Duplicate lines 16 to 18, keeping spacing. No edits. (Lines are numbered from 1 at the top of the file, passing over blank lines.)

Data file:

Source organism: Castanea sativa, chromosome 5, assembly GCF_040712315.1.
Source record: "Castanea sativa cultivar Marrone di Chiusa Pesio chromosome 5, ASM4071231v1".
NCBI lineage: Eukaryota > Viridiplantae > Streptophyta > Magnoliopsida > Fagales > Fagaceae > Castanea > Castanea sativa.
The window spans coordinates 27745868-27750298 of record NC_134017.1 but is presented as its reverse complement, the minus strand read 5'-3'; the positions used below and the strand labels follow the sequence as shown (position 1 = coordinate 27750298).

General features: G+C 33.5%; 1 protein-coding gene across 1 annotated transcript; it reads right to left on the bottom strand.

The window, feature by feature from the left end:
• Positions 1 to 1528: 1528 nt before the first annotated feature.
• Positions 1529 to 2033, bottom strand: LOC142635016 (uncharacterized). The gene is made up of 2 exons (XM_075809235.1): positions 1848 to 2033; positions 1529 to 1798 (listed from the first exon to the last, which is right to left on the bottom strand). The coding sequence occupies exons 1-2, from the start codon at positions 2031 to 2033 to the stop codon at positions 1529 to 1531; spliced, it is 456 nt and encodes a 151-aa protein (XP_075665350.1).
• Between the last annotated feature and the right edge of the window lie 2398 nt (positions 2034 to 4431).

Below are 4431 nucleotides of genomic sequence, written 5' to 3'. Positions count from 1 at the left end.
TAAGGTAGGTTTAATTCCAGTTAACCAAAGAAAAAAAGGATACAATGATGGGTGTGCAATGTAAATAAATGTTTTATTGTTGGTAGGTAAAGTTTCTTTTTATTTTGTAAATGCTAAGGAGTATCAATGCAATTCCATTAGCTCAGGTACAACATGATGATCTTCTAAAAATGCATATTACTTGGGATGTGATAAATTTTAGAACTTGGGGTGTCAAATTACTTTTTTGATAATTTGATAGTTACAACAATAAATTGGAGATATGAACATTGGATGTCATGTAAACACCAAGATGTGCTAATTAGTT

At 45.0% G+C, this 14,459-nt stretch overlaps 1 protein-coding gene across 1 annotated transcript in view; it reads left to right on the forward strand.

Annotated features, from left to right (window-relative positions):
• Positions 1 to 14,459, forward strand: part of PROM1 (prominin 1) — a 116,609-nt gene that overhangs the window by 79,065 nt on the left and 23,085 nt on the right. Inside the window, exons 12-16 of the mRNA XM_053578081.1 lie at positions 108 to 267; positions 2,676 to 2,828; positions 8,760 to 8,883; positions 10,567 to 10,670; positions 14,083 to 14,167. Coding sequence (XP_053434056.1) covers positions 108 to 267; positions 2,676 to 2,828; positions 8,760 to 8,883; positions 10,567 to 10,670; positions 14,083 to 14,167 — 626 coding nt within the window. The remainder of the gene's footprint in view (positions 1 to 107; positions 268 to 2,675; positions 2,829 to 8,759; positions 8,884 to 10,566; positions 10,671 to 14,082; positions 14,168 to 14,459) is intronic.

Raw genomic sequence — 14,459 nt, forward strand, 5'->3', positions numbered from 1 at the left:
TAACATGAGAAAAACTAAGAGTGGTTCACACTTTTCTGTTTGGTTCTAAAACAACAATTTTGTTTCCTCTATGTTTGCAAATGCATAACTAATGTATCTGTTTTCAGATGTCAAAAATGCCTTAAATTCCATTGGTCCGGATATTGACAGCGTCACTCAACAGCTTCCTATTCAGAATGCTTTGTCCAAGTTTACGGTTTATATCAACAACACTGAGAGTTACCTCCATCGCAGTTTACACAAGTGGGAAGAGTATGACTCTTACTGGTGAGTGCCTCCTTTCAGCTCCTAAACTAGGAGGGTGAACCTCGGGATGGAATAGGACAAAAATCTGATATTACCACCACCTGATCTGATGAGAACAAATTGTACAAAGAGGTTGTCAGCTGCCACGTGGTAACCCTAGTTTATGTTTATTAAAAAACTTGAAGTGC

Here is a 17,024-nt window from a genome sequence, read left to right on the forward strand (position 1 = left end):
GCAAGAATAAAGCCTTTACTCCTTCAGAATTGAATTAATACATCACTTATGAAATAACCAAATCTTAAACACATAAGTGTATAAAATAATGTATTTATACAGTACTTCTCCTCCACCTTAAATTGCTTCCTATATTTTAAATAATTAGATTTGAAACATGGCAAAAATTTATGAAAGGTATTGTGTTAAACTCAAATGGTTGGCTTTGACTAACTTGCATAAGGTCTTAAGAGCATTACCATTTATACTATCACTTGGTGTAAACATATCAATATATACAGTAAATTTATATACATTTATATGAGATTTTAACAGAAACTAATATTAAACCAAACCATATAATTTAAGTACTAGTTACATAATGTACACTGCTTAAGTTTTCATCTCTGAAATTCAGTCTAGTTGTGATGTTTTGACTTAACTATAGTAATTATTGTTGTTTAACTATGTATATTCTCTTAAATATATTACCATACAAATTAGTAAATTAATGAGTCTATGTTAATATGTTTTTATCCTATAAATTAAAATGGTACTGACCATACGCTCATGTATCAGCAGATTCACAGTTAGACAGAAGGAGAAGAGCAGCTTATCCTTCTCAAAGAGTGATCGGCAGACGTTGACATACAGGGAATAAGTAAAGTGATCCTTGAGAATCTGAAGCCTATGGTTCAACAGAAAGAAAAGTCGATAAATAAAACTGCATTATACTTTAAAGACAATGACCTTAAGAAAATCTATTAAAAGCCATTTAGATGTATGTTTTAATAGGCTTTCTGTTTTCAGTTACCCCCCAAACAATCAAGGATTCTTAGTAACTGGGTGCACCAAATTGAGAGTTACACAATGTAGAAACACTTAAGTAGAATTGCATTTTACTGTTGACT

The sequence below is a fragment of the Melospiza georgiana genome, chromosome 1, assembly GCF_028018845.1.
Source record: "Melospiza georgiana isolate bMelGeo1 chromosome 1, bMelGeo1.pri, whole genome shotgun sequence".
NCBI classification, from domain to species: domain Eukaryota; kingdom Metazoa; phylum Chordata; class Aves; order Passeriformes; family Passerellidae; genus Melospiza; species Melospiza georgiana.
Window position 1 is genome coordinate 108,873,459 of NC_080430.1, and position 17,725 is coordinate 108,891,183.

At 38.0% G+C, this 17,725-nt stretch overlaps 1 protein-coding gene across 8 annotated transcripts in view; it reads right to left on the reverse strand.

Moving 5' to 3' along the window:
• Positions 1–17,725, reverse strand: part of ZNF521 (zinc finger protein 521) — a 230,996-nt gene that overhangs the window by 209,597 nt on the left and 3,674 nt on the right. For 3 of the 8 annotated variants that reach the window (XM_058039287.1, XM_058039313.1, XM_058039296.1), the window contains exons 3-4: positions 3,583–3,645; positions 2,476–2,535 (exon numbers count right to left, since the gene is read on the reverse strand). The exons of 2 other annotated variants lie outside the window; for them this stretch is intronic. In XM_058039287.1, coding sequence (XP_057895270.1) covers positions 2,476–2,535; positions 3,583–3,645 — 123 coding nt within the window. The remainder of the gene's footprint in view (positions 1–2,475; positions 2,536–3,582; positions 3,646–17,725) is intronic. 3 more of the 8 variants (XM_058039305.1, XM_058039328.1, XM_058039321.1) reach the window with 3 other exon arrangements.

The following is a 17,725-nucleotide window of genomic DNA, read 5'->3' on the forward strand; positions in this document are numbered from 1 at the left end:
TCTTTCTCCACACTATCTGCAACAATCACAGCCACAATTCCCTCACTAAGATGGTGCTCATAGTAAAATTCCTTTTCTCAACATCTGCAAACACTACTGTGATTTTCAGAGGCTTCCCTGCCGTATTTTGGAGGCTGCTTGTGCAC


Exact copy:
TAACATGAGAAAAACTAAGAGTGGTTCACACTTTTCTGTTTGGTTCTAAAACAACAATTTTGTTTCCTCTATGTTTGCAAATGCATAACTAATGTATCTGTTTTCAGATGTCAAAAATGCCTTAAATTCCATTGGTCCGGATATTGACAGCGTCACTCAACAGCTTCCTATTCAGAATGCTTTGTCCAAGTTTACGGTTTATATCAACAACACTGAGAGTTACCTCCATCGCAGTTTACACAAGTGGGAAGAGTATGACTCTTACTGGTGAGTGCCTCCTTTCAGCTCCTAAACTAGGAGGGTGAACCTCGGGATGGAATAGGACAAAAATCTGATATTACCACCACCTGATCTGATGAGAACAAATTGTACAAAGAGGTTGTCAGCTGCCACGTGGTAACCCTAGTTTATGTTTATTAAAAAACTTGAAGTGC

Here is a 17,024-nt window from a genome sequence, read left to right on the forward strand (position 1 = left end):
GCAAGAATAAAGCCTTTACTCCTTCAGAATTGAATTAATACATCACTTATGAAATAACCAAATCTTAAACACATAAGTGTATAAAATAATGTATTTATACAGTACTTCTCCTCCACCTTAAATTGCTTCCTATATTTTAAATAATTAGATTTGAAACATGGCAAAAATTTATGAAAGGTATTGTGTTAAACTCAAATGGTTGGCTTTGACTAACTTGCATAAGGTCTTAAGAGCATTACCATTTATACTATCACTTGGTGTAAACATATCAATATATACAGTAAATTTATATACATTTATATGAGATTTTAACAGAAACTAATATTAAACCAAACCATATAATTTAAGTACTAGTTACATAATGTACACTGCTTAAGTTTTCATCTCTGAAATTCAGTCTAGTTGTGATGTTTTGACTTAACTATAGTAATTATTGTTGTTTAACTATGTATATTCTCTTAAATATATTACCATACAAATTAGTAAATTAATGAGTCTATGTTAATATGTTTTTATCCTATAAATTAAAATGGTACTGACCATACGCTCATGTATCAGCAGATTCACAGTTAGACAGAAGGAGAAGAGCAGCTTATCCTTCTCAAAGAGTGATCGGCAGACGTTGACATACAGGGAATAAGTAAAGTGATCCTTGAGAATCTGAAGCCTATGGTTCAACAGAAAGAAAAGTCGATAAATAAAACTGCATTATACTTTAAAGACAATGACCTTAAGAAAATCTATTAAAAGCCATTTAGATGTATGTTTTAATAGGCTTTCTGTTTTCAGTTACCCCCCAAACAATCAAGGATTCTTAGTAACTGGGTGCACCAAATTGAGAGTTACACAATGTAGAAACACTTAAGTAGAATTGCATTTTACTGTTGACT